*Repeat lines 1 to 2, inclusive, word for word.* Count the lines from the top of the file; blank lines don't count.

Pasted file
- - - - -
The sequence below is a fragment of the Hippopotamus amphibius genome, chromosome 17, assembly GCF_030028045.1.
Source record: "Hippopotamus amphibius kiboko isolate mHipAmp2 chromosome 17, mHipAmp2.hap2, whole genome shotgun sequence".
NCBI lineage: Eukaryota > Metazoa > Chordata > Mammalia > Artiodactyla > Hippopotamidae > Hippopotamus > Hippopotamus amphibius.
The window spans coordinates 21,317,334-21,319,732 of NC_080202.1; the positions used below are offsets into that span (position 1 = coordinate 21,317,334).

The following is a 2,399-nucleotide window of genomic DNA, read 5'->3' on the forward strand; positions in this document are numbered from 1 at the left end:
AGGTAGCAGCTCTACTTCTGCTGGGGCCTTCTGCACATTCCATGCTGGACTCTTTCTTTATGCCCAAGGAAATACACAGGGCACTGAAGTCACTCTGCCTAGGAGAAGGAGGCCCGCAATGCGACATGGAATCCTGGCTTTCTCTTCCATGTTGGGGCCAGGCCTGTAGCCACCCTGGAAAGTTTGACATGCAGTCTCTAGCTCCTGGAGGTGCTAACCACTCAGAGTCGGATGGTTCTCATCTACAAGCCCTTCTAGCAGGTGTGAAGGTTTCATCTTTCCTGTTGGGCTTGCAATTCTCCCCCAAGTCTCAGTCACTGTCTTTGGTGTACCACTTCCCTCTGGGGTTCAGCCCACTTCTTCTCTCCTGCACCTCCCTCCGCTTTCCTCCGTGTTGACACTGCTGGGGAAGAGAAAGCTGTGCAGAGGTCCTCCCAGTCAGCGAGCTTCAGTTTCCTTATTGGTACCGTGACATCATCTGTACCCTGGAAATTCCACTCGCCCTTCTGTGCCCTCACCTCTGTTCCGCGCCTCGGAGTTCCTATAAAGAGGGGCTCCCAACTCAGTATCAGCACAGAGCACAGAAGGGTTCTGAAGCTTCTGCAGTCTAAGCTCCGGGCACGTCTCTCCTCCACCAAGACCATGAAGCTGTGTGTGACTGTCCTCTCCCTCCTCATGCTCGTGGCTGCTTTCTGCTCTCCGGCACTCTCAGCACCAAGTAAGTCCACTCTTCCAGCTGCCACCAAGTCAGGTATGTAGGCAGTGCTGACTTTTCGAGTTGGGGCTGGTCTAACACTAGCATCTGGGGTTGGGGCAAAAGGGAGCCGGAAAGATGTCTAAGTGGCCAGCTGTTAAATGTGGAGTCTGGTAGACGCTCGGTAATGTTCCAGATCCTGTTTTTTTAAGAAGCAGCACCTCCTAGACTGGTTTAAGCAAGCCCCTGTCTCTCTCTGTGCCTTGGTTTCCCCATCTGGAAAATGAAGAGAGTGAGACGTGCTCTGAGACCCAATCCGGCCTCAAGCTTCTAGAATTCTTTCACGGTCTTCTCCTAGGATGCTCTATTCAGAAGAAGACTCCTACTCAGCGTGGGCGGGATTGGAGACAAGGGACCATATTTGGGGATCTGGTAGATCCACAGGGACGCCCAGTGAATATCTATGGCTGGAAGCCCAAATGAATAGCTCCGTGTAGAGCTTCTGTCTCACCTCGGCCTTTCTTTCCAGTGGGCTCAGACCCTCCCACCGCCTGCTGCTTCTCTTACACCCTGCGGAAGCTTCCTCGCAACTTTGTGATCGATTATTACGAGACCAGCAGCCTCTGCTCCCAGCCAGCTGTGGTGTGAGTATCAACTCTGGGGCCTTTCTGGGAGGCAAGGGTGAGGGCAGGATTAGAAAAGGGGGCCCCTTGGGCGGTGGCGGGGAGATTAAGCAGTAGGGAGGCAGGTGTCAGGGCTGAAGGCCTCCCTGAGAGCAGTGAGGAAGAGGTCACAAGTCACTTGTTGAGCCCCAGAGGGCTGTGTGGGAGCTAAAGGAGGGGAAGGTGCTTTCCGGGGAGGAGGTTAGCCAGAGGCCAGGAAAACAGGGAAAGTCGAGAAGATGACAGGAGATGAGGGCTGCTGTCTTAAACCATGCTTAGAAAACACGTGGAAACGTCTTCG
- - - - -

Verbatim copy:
The sequence below is a fragment of the Hippopotamus amphibius genome, chromosome 17, assembly GCF_030028045.1.
Source record: "Hippopotamus amphibius kiboko isolate mHipAmp2 chromosome 17, mHipAmp2.hap2, whole genome shotgun sequence".